Off to fight fires! Wish me luck!

Tuesday, May 15, 2012

When Animals Get Even: Theory of Mind

Nurture by Amanda Corlies Sandos
Santino, the male chimp from Furuvik Zoo in Sweden made news recently for plotting to attack the zoo visitors. Apparently, he likes to wait until the overlooks are free of visitors, then he gathers rocks and projectiles, and hides them near the overlooks under hay that he carries out from his indoor area. Next, he bides his time, pretending to be nonchalant, until someone gets on his last nerve. Then, he lets something fly in their direction with, I'm sure, very accurate aim and relishes their reactions. Of course, researchers and journalists want to talk about this behavior as if it's surprising news. Perhaps, because it demonstrates "Theory of Mind" or the ability to attribute mental states, beliefs, intents, desires, pretending, knowledge,  to oneself and others, and to understand that others beliefs may be different from your own. Something we humans like to consider our exclusive ability. But, if you think so, you'd be wrong. By displaying behaviors which take forethought, planning, and deception, animals often prove theory of mind pertains to them, as well.

This often surprises people, particularly those who have not made their living taking care of animals. It doesn't surprise me. I've seen chimps show not only planning and deception, but also empathy and caring, and not just for their troupe but also for me. I have a short story called "Bonding with Hondo," scheduled to publish soon in The Canary about this very experience, in fact. I posted it here several months ago when Hondo passed away. But, it's not only chimps who we can apply this theory to.

Charlie, the lowland gorilla, once gave me the best gift ever. When I worked at the zoo aviary, we often had to cut the bamboo that was growing all around the outside of the building. It was a veritable jungle that threatened to grow over everything in its path. Charlie and his brother Curtis happened to live right next door with their family, and they loved bamboo browse. So, on a day I had cuttings, I called my friend Cori, one of the gorilla keepers, and told her I was bringing over treats for the boys. Cori met me at the back gate and let me into the area behind the gorilla exhibit, where the animals and I were only separated by mesh grates. This was the area where the keepers often came throughout the day to perform training sessions with the gorillas.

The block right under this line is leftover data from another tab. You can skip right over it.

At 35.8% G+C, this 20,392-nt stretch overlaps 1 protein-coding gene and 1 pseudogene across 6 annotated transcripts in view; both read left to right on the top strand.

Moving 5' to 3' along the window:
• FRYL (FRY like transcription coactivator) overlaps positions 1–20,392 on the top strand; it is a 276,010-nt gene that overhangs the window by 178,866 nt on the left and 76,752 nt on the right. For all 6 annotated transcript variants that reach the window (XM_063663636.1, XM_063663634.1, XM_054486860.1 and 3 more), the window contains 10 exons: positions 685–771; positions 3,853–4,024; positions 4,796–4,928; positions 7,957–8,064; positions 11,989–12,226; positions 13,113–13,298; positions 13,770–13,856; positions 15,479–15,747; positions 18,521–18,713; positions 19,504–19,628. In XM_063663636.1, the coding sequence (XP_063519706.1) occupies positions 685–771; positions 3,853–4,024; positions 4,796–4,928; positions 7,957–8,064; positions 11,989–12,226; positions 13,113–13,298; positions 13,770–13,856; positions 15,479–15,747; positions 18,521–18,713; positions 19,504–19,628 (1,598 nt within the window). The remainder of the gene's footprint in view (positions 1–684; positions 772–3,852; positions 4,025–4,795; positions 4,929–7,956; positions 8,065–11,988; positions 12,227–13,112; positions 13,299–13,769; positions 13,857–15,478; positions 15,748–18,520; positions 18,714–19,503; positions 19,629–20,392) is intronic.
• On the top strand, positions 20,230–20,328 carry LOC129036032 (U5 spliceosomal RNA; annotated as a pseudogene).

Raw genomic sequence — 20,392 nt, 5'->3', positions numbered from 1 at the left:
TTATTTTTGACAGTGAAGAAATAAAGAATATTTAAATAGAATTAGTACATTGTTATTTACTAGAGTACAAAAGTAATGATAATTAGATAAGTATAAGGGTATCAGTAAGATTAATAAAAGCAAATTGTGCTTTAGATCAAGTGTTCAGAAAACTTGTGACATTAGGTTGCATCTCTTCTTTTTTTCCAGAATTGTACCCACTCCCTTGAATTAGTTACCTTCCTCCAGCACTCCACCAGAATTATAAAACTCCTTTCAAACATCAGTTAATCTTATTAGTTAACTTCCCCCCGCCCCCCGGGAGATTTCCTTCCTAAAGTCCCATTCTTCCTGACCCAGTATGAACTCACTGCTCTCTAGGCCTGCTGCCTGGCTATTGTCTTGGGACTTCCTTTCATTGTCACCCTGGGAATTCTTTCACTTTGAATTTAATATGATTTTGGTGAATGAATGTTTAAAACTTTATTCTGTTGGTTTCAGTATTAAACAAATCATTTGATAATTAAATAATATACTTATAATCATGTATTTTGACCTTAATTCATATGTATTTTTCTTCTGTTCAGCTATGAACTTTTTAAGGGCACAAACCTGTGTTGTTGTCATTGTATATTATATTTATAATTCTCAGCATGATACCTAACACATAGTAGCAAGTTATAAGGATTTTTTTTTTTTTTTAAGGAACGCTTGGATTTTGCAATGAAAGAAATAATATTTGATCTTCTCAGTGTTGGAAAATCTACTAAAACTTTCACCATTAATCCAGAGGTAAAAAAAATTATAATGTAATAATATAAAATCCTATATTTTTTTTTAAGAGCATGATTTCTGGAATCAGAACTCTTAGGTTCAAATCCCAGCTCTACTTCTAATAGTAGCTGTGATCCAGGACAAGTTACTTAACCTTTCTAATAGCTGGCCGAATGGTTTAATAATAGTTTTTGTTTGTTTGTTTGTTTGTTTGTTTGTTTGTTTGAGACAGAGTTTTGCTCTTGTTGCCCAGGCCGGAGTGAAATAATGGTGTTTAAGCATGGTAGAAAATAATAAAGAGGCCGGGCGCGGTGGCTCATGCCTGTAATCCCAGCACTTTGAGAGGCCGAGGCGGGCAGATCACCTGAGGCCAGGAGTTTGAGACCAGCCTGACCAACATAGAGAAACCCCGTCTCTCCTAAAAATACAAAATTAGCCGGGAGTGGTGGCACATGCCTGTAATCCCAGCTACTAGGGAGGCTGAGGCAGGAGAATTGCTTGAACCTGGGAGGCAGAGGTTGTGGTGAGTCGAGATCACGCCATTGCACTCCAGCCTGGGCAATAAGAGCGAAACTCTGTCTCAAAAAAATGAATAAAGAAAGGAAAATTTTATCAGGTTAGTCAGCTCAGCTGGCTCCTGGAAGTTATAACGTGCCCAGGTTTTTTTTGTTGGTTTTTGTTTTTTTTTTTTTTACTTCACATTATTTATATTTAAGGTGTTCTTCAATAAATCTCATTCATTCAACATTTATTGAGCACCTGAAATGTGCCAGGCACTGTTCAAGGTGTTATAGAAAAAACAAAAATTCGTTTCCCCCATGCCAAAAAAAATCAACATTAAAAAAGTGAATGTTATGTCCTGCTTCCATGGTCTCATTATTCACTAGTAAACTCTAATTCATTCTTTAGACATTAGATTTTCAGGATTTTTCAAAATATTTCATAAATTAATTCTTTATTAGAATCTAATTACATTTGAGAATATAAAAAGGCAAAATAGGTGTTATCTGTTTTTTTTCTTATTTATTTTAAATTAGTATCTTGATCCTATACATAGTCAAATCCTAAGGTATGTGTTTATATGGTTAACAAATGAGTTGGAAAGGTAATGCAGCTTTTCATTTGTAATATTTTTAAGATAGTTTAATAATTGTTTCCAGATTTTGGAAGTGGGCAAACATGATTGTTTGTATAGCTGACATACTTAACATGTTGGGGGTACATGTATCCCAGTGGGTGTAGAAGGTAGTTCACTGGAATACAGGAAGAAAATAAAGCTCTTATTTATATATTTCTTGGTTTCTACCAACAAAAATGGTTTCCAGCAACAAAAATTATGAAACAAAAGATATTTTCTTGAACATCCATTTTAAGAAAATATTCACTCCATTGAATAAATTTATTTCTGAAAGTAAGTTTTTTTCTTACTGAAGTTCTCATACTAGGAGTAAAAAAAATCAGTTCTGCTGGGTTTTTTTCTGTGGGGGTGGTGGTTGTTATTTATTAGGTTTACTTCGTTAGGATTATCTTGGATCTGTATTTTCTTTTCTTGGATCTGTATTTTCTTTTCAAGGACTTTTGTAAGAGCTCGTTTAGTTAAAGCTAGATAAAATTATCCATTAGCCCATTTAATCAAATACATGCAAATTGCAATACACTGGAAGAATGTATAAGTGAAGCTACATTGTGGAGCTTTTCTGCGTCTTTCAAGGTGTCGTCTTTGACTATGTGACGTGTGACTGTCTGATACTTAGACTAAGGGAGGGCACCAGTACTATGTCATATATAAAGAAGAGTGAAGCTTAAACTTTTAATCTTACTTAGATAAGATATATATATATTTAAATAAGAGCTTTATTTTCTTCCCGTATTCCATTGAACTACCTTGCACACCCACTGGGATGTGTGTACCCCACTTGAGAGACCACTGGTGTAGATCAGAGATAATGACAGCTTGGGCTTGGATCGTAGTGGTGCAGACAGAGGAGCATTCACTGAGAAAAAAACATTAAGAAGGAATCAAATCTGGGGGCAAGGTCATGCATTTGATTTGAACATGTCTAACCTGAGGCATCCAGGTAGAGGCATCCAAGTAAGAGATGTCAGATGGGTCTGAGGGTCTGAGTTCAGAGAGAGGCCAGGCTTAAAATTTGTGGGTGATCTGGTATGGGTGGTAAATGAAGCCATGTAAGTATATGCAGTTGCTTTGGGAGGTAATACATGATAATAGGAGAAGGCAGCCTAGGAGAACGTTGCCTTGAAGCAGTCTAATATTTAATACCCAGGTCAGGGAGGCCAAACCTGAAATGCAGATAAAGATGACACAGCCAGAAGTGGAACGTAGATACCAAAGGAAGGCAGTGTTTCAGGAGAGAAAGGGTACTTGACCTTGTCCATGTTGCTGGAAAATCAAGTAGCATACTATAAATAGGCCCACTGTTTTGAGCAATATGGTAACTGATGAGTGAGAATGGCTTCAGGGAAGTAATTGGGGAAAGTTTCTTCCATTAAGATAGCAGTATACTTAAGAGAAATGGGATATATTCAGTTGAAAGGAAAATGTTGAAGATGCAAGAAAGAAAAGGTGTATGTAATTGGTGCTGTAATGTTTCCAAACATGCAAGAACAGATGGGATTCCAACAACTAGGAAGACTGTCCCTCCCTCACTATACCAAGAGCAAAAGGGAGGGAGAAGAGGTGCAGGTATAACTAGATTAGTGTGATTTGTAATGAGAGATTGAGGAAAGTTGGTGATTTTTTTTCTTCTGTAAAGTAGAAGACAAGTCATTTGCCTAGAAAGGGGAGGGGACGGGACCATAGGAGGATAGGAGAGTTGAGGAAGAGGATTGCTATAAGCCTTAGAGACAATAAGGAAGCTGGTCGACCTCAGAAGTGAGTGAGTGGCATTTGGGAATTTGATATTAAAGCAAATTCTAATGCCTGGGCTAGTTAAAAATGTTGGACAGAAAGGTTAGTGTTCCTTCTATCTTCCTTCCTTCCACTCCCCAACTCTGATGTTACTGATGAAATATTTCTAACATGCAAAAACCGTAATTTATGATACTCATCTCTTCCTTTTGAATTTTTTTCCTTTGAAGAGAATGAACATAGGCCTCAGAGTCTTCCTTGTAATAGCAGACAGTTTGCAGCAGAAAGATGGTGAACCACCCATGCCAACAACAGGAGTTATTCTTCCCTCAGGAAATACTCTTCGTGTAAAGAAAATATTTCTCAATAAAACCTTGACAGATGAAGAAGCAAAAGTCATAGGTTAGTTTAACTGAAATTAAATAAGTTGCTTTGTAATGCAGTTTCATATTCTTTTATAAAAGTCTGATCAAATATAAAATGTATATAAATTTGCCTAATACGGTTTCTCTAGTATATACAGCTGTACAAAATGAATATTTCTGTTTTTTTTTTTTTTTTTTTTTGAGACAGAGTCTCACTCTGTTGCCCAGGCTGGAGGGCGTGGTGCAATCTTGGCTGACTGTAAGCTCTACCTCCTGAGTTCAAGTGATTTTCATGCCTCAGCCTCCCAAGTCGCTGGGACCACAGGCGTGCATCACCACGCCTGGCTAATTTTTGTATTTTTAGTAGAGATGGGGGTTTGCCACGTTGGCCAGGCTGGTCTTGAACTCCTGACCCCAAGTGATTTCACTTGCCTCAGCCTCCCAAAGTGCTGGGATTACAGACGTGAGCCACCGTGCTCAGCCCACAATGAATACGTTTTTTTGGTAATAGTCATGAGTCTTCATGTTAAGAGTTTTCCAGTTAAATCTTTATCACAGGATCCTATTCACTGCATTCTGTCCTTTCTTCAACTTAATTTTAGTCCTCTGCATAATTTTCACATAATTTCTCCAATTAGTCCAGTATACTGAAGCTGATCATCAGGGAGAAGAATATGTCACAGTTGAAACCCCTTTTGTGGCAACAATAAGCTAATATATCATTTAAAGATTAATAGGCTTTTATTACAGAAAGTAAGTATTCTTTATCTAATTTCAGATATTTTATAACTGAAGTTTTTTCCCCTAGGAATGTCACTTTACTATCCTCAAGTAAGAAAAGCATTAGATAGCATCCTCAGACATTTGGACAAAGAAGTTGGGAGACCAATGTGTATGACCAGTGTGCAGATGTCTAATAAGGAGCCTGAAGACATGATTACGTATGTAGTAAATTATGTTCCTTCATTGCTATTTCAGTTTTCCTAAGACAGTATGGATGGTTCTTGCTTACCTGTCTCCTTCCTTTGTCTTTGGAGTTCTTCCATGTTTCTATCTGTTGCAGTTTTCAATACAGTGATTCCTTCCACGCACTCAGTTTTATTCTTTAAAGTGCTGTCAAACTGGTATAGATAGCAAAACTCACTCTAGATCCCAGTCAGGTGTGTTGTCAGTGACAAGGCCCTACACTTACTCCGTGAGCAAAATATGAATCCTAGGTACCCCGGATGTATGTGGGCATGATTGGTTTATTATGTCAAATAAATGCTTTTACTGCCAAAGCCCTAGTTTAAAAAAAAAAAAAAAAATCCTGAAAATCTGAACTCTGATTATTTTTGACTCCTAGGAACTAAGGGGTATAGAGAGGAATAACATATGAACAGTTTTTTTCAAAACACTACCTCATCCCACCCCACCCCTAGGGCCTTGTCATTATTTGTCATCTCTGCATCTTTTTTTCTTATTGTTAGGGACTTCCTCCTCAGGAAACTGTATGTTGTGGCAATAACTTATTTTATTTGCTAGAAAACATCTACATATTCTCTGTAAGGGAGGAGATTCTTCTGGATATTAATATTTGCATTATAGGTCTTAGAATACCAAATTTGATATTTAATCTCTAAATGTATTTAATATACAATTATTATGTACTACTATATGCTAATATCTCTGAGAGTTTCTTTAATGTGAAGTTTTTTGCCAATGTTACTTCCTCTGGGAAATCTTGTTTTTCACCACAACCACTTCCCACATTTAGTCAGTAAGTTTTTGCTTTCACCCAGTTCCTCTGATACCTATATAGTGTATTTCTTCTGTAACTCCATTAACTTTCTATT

When I arrived, Cori and I fell into a conversation about something I don't remember. Curtis and Charlie sat beside us patiently waiting for their yummy snack. After a while, Charlie got up and moved away. Cori and I were so busy yacking we didn't pay attention, until the male gorilla, who was already starting to get a bit of silver on his back, returned with a whole bouquet of tiny wildflowers he had picked and gathered from around his exhibit. He offered me the flowers in trade for the bamboo. I cried and was so obviously thrilled by the gesture that Charlie learned this was the way to my heart. From that day forward, if there was anything blooming, even a weed, he would offer me those flowers in hopes I would trade it for food.

And, lest you think these behaviors apply only to Great Apes, you would be mistaken. Read about Wilma Lou Teal, the duck who once saved her mate from certain death, or the elephant I was visiting at the Brookfield Zoo when I was a kid who picked up the rock a boy threw at him and chucked it back hitting the boy right between the eyes. I had a hard time feeling bad for the boy who bled all over the place from the cut, but was otherwise fine. Or, the dolphin from Sea World who got fed up one day and started putting her trainers in time out when the fish wasn't cut to suit her. Perhaps soon, I'll write up that story here for your enjoyment. The point is, it happens all the time. Animals are way smarter than we like to give them credit for.  So perhaps offering them a bit more respect would be a good plan. Because if you don't treat them well, you never know what they might plot to get even.

Sunday, May 13, 2012

Moms and Their Cute Kids

For all you moms out there who rush around 24/7 looking after your cute kids, I salute you. Thanks for all you do. Here are some other moms and their cute kids just for you. Happy Mother's Day!